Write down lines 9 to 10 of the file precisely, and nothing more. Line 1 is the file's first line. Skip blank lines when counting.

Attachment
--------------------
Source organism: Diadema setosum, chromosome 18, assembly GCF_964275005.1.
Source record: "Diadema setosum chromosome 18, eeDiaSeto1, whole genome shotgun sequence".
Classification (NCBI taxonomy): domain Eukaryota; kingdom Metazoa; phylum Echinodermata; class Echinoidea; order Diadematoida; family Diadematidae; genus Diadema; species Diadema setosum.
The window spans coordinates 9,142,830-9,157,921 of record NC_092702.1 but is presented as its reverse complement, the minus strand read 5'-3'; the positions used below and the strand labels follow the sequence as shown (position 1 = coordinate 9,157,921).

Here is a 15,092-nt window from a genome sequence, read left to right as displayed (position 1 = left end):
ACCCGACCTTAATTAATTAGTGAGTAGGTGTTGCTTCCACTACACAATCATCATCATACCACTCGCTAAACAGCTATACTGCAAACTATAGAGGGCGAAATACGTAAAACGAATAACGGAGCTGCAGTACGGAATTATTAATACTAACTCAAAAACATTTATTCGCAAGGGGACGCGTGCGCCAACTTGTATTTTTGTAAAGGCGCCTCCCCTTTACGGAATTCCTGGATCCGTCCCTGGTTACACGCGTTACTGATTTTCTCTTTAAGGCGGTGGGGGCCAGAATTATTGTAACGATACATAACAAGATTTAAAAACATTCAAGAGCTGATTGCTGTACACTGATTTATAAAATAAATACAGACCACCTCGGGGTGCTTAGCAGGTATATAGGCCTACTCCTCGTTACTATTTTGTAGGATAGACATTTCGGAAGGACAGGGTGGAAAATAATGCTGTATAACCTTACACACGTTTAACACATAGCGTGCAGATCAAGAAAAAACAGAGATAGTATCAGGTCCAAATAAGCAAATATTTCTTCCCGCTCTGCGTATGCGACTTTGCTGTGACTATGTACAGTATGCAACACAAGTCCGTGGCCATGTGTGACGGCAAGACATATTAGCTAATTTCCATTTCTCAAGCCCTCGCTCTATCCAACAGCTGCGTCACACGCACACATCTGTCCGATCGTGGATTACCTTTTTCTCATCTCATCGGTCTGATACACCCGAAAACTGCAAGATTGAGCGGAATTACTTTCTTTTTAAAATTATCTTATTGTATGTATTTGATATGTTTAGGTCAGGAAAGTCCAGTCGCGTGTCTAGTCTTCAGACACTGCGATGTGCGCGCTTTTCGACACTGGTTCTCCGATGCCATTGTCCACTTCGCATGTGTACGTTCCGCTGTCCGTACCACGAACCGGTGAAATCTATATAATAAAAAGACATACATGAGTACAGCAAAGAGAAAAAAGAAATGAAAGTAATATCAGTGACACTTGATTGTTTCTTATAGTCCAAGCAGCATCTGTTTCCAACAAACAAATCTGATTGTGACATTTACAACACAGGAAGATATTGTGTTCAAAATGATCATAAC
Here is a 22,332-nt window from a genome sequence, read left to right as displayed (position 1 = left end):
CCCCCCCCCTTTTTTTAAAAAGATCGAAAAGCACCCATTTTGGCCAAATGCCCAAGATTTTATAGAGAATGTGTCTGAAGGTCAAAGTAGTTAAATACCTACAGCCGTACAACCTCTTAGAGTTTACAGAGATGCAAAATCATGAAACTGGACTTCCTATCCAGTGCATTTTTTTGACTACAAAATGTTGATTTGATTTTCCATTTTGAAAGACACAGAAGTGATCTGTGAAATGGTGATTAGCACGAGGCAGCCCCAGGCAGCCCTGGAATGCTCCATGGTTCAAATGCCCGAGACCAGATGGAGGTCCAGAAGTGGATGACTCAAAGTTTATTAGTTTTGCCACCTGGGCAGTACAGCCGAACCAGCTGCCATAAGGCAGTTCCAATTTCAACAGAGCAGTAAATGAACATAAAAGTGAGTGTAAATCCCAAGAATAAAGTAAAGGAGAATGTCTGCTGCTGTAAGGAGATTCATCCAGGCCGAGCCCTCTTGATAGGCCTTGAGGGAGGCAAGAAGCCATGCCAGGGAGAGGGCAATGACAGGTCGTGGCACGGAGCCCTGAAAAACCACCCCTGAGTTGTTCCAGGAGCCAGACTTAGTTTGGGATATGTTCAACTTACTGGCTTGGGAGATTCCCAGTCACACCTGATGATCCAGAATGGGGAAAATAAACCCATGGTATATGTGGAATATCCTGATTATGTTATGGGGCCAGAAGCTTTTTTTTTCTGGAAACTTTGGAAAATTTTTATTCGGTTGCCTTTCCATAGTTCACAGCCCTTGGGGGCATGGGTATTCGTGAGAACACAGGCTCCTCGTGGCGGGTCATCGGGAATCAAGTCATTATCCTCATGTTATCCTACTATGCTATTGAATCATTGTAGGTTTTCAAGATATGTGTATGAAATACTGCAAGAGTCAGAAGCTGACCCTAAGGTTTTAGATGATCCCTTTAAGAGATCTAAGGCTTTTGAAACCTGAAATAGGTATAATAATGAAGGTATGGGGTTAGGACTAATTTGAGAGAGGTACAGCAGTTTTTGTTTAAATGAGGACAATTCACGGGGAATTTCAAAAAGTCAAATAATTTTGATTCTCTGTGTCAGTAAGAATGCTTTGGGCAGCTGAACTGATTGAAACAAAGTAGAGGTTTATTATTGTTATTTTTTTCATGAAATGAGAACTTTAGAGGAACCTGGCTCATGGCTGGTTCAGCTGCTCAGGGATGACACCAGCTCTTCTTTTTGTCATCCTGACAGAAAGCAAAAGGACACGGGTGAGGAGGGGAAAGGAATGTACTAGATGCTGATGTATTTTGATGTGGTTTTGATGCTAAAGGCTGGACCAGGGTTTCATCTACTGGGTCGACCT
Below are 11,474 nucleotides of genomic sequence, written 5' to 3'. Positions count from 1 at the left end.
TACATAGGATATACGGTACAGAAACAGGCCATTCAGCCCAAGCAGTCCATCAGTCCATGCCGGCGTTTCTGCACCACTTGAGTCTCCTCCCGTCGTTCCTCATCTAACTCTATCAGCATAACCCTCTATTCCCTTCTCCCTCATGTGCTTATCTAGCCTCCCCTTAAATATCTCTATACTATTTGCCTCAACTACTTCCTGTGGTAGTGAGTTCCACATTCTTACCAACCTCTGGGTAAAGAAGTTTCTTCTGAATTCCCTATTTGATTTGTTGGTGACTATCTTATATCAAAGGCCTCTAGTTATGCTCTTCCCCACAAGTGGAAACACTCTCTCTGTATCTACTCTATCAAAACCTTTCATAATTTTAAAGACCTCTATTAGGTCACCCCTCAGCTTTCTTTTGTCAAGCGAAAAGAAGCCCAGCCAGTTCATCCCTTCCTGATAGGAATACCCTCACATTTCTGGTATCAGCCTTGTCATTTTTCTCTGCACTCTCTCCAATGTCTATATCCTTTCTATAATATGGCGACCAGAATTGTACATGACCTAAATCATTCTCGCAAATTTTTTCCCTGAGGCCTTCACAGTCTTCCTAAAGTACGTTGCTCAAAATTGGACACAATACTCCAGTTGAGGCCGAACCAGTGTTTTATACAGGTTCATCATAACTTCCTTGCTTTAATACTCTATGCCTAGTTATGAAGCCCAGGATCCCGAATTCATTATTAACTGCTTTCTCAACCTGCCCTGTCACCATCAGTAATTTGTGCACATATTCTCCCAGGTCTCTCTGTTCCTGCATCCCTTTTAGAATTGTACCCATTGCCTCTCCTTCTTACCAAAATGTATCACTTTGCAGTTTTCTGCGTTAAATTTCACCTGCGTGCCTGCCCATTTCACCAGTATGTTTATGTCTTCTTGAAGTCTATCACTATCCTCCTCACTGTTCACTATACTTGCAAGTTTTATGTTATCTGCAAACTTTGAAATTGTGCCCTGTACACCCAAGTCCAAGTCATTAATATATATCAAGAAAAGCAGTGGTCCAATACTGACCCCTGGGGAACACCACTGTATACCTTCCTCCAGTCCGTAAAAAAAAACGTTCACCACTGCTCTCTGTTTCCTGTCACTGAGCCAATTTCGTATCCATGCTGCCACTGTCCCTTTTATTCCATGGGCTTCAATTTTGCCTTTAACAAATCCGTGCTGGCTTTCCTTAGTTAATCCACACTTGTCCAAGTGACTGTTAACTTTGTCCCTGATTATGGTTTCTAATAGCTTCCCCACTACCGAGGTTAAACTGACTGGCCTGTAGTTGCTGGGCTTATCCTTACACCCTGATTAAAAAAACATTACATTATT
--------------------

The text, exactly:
Below are 11,474 nucleotides of genomic sequence, written 5' to 3'. Positions count from 1 at the left end.
TACATAGGATATACGGTACAGAAACAGGCCATTCAGCCCAAGCAGTCCATCAGTCCATGCCGGCGTTTCTGCACCACTTGAGTCTCCTCCCGTCGTTCCTCATCTAACTCTATCAGCATAACCCTCTATTCCCTTCTCCCTCATGTGCTTATCTAGCCTCCCCTTAAATATCTCTATACTATTTGCCTCAACTACTTCCTGTGGTAGTGAGTTCCACATTCTTACCAACCTCTGGGTAAAGAAGTTTCTTCTGAATTCCCTATTTGATTTGTTGGTGACTATCTTATATCAAAGGCCTCTAGTTATGCTCTTCCCCACAAGTGGAAACACTCTCTCTGTATCTACTCTATCAAAACCTTTCATAATTTTAAAGACCTCTATTAGGTCACCCCTCAGCTTTCTTTTGTCAAGCGAAAAGAAGCCCAGCCAGTTCATCCCTTCCTGATAGGAATACCCTCACATTTCTGGTATCAGCCTTGTCATTTTTCTCTGCACTCTCTCCAATGTCTATATCCTTTCTATAATATGGCGACCAGAATTGTACATGACCTAAATCATTCTCGCAAATTTTTTCCCTGAGGCCTTCACAGTCTTCCTAAAGTACGTTGCTCAAAATTGGACACAATACTCCAGTTGAGGCCGAACCAGTGTTTTATACAGGTTCATCATAACTTCCTTGCTTTAATACTCTATGCCTAGTTATGAAGCCCAGGATCCCGAATTCATTATTAACTGCTTTCTCAACCTGCCCTGTCACCATCAGTAATTTGTGCACATATTCTCCCAGGTCTCTCTGTTCCTGCATCCCTTTTAGAATTGTACCCATTGCCTCTCCTTCTTACCAAAATGTATCACTTTGCAGTTTTCTGCGTTAAATTTCACCTGCGTGCCTGCCCATTTCACCAGTATGTTTATGTCTTCTTGAAGTCTATCACTATCCTCCTCACTGTTCACTATACTTGCAAGTTTTATGTTATCTGCAAACTTTGAAATTGTGCCCTGTACACCCAAGTCCAAGTCATTAATATATATCAAGAAAAGCAGTGGTCCAATACTGACCCCTGGGGAACACCACTGTATACCTTCCTCCAGTCCGTAAAAAAAAACGTTCACCACTGCTCTCTGTTTCCTGTCACTGAGCCAATTTCGTATCCATGCTGCCACTGTCCCTTTTATTCCATGGGCTTCAATTTTGCCTTTAACAAATCCGTGCTGGCTTTCCTTAGTTAATCCACACTTGTCCAAGTGACTGTTAACTTTGTCCCTGATTATGGTTTCTAATAGCTTCCCCACTACCGAGGTTAAACTGACTGGCCTGTAGTTGCTGGGCTTATCCTTACACCCTGATTAAAAAAACATTACATTATT